The Houston Colt .45s, the first major league baseball team in Texas, got their start in 1960 when four Houston businessmen—George Kirksey, Craig Cullinan Jr., R. E. “Bob” Smith, and Judge Roy Hofheinz—formed the Houston Sports Association. The ownership group hoped that their financial organization and plans for a new stadium presented a strong enough argument to bring a major league baseball franchise to the city. The leadership of Major League Baseball (MLB), though, refused to consider any new expansion teams and wanted to maintain tight control of the national markets.
With their proposal rejected, the four men decided to start their own league. They then contacted representatives of other cities that were also denied professional teams. As their plans for the new “Continental League” progressed, MLB agreed to expand both the National League and American League from eight teams to ten. With the announcement, the Continental League plans fell through, and MLB protected their markets. On October 17, 1960, the Houston Sports Association officially received a franchise.
With a team coming to town, the owners needed a name. So, they held a “Name the Team” contest that allowed Houstonians to submit their ideas. William Irving Neder’s submission of the Colt .45s eventually won. Neder stated that the name fit the frontier image of Texas and that the famous gun played an important role in the history of the American West. The team leadership also announced that the Colt .45s colors would consist of navy and orange.
The Colt .45s early history involved more lows than highs. The roster of the original 1962 team came from the 1961 expansion draft that Houston participated in along with the other National League expansion team, the New York Mets. The Colt .45s played their first three years at a temporary ballpark named Colt Stadium. The single-level ballpark held 33,000 fans. The temperatures in the stadium reached high levels, especially considering the high heat and humidity characteristic of Houston summers. Former Colt .45 Rusty Staub proclaimed Colt Stadium, “the hottest place on the face of the Earth.”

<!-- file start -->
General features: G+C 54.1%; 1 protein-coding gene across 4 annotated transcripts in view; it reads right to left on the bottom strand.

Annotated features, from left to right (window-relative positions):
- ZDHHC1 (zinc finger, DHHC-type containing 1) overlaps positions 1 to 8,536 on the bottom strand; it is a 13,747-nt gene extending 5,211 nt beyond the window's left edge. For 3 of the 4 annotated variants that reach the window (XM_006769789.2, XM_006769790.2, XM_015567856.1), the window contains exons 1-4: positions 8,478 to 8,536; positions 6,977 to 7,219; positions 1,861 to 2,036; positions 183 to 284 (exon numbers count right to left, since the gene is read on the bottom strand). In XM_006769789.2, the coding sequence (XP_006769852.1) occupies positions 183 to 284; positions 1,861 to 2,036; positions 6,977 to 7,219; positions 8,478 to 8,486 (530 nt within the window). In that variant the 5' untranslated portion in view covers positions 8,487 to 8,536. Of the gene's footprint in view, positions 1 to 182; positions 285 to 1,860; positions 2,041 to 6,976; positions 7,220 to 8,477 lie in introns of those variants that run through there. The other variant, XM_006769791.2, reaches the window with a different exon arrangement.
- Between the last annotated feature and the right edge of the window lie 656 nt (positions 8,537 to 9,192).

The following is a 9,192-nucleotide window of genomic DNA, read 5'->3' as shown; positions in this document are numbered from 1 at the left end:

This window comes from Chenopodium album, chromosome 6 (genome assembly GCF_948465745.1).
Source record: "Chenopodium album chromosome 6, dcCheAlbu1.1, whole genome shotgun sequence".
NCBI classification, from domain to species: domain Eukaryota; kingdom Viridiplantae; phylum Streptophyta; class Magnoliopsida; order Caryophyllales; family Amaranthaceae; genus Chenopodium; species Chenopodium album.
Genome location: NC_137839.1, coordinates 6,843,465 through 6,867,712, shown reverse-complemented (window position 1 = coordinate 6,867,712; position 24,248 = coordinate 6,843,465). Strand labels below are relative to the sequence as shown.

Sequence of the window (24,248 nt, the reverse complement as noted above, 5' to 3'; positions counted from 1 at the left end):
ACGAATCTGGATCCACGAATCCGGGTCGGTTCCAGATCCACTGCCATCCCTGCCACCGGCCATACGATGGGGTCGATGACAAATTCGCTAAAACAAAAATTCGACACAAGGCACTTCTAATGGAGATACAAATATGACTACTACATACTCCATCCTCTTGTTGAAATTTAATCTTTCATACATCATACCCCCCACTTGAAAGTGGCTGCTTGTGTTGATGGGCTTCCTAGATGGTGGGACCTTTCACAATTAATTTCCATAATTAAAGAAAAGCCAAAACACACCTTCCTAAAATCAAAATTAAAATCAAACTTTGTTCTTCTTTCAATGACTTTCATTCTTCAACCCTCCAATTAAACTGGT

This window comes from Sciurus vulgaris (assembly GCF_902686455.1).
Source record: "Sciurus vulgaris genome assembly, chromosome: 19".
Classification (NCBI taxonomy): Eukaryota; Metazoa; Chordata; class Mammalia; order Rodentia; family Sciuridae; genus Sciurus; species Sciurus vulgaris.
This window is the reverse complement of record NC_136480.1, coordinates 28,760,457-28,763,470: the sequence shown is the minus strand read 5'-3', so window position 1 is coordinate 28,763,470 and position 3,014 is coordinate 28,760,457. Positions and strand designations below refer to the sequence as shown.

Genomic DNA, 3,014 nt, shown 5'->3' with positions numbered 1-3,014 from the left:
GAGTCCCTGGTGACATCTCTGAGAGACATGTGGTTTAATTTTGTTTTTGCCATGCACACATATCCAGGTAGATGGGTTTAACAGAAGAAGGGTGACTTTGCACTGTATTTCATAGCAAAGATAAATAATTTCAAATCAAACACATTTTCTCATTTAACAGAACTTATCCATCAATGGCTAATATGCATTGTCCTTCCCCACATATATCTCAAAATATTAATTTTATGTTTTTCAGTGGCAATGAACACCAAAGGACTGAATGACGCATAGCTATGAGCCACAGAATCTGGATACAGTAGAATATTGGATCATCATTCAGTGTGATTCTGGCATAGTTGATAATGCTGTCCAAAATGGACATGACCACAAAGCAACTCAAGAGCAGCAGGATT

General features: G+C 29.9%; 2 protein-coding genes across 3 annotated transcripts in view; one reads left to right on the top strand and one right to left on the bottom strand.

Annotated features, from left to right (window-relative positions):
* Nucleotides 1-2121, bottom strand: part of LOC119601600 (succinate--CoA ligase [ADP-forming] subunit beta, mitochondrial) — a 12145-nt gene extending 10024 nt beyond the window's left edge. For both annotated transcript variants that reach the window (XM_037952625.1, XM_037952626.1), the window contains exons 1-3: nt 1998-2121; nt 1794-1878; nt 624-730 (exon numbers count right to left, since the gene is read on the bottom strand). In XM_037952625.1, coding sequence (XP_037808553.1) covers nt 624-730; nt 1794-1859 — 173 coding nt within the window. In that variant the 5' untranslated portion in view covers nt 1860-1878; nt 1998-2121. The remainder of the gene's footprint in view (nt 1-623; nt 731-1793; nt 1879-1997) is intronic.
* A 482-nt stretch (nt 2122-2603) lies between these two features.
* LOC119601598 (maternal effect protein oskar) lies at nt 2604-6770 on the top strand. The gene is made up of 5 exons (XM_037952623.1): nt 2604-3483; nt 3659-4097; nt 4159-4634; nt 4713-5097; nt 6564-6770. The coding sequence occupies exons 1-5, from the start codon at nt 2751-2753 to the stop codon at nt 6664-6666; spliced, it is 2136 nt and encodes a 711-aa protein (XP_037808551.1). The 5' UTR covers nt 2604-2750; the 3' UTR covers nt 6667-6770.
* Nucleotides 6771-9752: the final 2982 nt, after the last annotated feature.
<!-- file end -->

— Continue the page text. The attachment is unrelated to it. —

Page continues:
Led by manager Harry Craft, the Colt .45s opened the 1962 season by winning their first three games, with more than 25,000 fans watching the inaugural game, an 11–2 victory over the Chicago Cubs, on April 10, 1962. The early winning record provided much excitement for the Houston fans. Unfortunately, the team found wins hard to come by for the rest of the season. They finished with a record of 64 wins and 96 losses, which placed them eighth in the ten-team National League. One highlight in the season occurred when Richard “Turk” Farrell, the Colt .45s best pitcher, made the 1962 National League All-Star Team. Indicative of the hard season, though, Farrell finished with twenty losses on the year.
The year 1962 also marked Gene Elston’s beginning as the lead radio voice for Houston. Having been in baseball since 1954, Elston worked with the team for the next twenty-five years. In 2006 he was named to the National Baseball Hall of Fame.